Once again, Penny Thornton has written a funny, oh-so-true article about our 21st century relationships with our furry friends.

Back off. My show is on.

One of my college professors gave an amazingly frustrating assignment to his classes each semester: a month of recording every single use of media followed by a 24-hour period of media-free time. Media included but was not limited to: phones, computer use, the internet, radio, music, television, movies, newspaper, books, magazines, billboards, clocks and watches.

Think about how many times a day you use any of those mediums and you will realize how much our society has integrated them. Now think about how our media use affects our pets. Our furry friends watch tv with us, listen to our music and possibly even fetch our papers in the morning (I wish mine would, but alas, her mouth is too small). With this in mind, I’ve compiled some thoughts on media and how it relates to our pets.


photo by cogdogblog

Music has long been relied upon to relieve the stress of humans, change our moods, entertain us, etc. But who thinks of music for pets? After some research, I’ve discovered that most “pet music” products appear to be classical music samplers. It’s anyone’s guess as to whether they actually work. My rabbit has never been particularly fond of Beethoven and if I start playing Bach, the dog actually leaves the room.

As a human, I can attest that, yes, Mozart has accompanied several of my more successful study sessions, Enya makes me sleepy and Pink Floyd can induce some weird dreams. But what do our pets think of music? In forums, pet owners list the widely-varied favorite artists/bands of their pets, ranging across all genres. All I can tell you for sure is that the only way to keep Zombie from wanting to sit on my shoulder in the car is by putting on country music.


Just like TV and movies affect humans, they can affect our pets. Examples:

  • There’s an old trick many people use to keep particularly destructive dogs from tearing up the house; leave the tv on (not guaranteed to work, I am not liable for any damages to your house, belongings, pets or other persons present).
  • My parents’ dog will sit attentively for the duration of baseball season; she and my father never miss a Cubs game.
  • A roommate of mine had a dog who would growl and lunge at the TV every time we played “Buffy the Vampire Slayer”. It is still unknown whether the dog is really a vampire/demon/other slay-able creature.


"Yes, I'd like a large, meat-lovers pizza. Oooh, and could you throw in some breadsticks??"

You know you’ve held up the phone to your dog’s/cat’s/whatever’s ear so they can hear the person on the other end babbling inanely at them while they regal you with a confused glare befitting a POW.

Don’t lie.


Ever seen a cat play with a screensaver? Ever seen a bird on webcam? Viral videos of corgis playing with iPads and cats sprawling across keyboards are everywhere!

The Internet/Social Networking

Just as social networking has been one of the main focuses in internet use for humans, it has grown into an empire for pets and pet parents. The internet is choc-full of forums, chat rooms, whole websites dedicated to particular breeding and show organizations, adoption agencies, humane societies, veterinarians and pet supply stores.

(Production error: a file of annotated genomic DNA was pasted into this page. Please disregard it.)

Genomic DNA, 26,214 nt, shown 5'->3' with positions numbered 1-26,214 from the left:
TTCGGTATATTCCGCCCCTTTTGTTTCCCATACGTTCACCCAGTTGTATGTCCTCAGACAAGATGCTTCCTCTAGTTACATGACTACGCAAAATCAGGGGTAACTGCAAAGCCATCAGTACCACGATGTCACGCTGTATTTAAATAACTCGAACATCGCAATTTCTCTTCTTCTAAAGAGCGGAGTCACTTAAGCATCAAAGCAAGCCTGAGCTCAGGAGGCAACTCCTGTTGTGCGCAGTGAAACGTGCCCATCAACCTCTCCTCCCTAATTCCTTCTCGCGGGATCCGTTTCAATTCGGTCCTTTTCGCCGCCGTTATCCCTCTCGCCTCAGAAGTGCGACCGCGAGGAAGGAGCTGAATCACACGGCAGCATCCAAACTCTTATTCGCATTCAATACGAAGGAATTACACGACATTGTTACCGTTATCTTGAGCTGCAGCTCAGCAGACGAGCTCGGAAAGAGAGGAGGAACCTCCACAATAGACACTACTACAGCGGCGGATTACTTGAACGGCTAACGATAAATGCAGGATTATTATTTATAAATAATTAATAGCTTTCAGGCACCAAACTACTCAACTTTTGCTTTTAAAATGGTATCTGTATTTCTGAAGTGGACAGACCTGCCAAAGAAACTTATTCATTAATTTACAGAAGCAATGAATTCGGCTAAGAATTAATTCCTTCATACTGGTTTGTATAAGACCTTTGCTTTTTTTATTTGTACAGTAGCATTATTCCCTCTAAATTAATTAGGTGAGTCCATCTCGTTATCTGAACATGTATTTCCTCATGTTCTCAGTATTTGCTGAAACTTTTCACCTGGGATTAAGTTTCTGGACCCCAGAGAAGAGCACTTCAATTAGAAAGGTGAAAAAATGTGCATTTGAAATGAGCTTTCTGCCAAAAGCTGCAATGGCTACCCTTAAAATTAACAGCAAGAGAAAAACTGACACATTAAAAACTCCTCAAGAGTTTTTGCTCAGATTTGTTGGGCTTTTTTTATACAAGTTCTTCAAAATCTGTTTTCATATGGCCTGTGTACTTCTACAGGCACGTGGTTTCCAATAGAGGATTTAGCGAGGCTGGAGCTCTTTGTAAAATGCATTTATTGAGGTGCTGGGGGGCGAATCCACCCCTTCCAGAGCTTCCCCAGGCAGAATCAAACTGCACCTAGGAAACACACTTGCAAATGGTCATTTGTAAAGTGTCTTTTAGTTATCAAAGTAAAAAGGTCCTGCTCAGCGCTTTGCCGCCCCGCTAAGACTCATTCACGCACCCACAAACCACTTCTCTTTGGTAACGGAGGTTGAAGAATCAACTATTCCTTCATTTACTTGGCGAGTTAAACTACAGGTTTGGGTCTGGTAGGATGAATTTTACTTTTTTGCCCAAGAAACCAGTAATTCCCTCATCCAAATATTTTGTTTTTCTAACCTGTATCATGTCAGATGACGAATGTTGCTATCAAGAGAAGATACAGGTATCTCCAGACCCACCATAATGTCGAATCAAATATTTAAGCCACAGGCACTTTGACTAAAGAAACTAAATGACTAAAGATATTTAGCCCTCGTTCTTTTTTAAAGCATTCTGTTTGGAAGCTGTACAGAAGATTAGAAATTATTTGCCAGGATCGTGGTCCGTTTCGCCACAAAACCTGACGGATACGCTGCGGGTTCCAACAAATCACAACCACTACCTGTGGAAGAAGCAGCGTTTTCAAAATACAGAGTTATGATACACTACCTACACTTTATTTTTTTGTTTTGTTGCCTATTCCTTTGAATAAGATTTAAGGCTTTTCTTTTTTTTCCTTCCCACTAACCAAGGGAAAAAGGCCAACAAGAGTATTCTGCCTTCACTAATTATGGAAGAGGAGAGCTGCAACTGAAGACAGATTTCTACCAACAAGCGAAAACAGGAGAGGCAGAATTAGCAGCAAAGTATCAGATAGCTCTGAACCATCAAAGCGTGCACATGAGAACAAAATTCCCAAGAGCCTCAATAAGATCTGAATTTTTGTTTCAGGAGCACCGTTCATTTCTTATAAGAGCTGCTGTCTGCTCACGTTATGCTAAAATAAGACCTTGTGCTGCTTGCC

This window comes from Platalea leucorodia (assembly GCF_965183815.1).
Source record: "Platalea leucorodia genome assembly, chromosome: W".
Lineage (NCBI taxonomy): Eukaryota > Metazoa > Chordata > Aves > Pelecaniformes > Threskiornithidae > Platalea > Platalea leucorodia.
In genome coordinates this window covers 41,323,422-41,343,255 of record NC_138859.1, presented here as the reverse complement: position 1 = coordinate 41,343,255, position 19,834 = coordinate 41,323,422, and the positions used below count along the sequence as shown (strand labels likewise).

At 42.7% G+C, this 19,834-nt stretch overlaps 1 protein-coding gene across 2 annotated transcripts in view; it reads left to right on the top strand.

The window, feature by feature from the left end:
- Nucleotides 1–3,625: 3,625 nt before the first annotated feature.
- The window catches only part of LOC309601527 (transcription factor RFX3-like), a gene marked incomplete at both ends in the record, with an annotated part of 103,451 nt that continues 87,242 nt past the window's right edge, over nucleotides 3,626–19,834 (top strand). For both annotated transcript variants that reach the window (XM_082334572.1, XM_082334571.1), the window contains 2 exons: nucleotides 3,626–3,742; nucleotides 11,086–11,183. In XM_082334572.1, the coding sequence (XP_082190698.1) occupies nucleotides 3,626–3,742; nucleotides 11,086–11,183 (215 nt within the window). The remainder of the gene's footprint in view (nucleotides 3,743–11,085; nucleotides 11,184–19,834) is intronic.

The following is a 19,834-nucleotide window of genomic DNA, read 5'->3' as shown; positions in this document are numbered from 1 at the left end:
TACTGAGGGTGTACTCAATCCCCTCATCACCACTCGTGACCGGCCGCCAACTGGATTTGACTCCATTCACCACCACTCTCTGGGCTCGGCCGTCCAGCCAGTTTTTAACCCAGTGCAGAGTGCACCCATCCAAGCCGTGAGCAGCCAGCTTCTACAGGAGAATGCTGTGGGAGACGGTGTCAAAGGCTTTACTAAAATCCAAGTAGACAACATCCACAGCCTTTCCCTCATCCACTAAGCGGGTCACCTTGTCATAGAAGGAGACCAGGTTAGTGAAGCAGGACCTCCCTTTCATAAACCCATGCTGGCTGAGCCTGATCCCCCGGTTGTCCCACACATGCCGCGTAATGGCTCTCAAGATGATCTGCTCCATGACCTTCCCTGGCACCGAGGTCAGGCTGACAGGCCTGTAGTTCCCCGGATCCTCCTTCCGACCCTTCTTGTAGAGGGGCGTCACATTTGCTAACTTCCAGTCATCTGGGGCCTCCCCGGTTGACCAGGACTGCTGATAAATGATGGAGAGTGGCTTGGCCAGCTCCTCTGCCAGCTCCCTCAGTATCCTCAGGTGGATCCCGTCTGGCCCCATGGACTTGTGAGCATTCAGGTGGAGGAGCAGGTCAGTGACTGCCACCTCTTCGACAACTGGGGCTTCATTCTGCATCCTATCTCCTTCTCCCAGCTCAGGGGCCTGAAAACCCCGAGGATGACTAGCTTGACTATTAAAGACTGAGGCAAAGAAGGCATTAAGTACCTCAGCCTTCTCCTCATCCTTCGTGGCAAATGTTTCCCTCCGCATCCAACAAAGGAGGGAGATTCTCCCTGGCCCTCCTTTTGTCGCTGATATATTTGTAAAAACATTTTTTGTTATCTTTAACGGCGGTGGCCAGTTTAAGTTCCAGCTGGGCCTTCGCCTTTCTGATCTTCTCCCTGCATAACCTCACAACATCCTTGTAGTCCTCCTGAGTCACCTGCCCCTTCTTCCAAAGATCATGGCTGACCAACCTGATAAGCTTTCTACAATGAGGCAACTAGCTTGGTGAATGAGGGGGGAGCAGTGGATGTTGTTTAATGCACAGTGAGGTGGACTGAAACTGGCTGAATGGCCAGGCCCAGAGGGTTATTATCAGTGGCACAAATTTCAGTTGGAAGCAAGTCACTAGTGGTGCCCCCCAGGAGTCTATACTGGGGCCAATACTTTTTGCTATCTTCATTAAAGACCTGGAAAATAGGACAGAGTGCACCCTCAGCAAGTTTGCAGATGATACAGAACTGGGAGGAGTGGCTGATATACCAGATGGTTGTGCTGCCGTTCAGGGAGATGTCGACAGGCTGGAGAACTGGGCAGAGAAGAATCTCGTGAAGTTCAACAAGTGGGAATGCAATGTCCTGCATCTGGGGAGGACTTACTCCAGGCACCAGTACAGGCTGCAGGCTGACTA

Online, you can find the dog of your dreams on www.Petfinder.com, order it everything it needs from pet supply sites, compare reviews to make sure you take it to the best veterinarian in town, and, after it dies, you can send its ashes away to a company that will place them in a “pillow urn” embroidered with their name. While you can use the internet and social networking to do useful things such as these, my observation is that several pet parents take the path less practical.

Your pet can have a Facebook page which is plugged into its Twitter feed and Youtube channel. It can also “friend” other pets on these sites, update “statuses” and “like” its favorite places, products, foods, toys and so forth. You can tag your pets in photos and “suggest” their page to everyone you have “friended” on the site. Can you get more obsessive?

Oh yes. You can. Rabbit parents have Bunspace, which is a place for both rabbits and their loving parents to make friends, share stories, advice and jokes, and completely disappear inside the world of bunny-ness. Dog parents, you are not left out! You have Dogster. Cat parents? Welcome to Catster! (There are others, but I stuck to listing the most popular.)

Then of course, there are sites like arkansaspetgazette.com that keep us informed on local events/places/people/pets without the hassle of having to create a profile. Might I be kissing up to the editor so she will keep asking me to write pieces for the site?

Yes. Yes, I might.

Does your pet watch TV with you? Have his own social networking page? Does she sing along with your music? Please share by leaving a comment below!

If only I had opposable thumbs...

Click here for The Case For House Bunnies, also by Penny.


One response »

  1. Pam Cameron says:

    When I was a kid, my cat Chip would come sit next to me when I was playing the piano or singing. Capo jumps at the wall when we are projecting a movie or video game.

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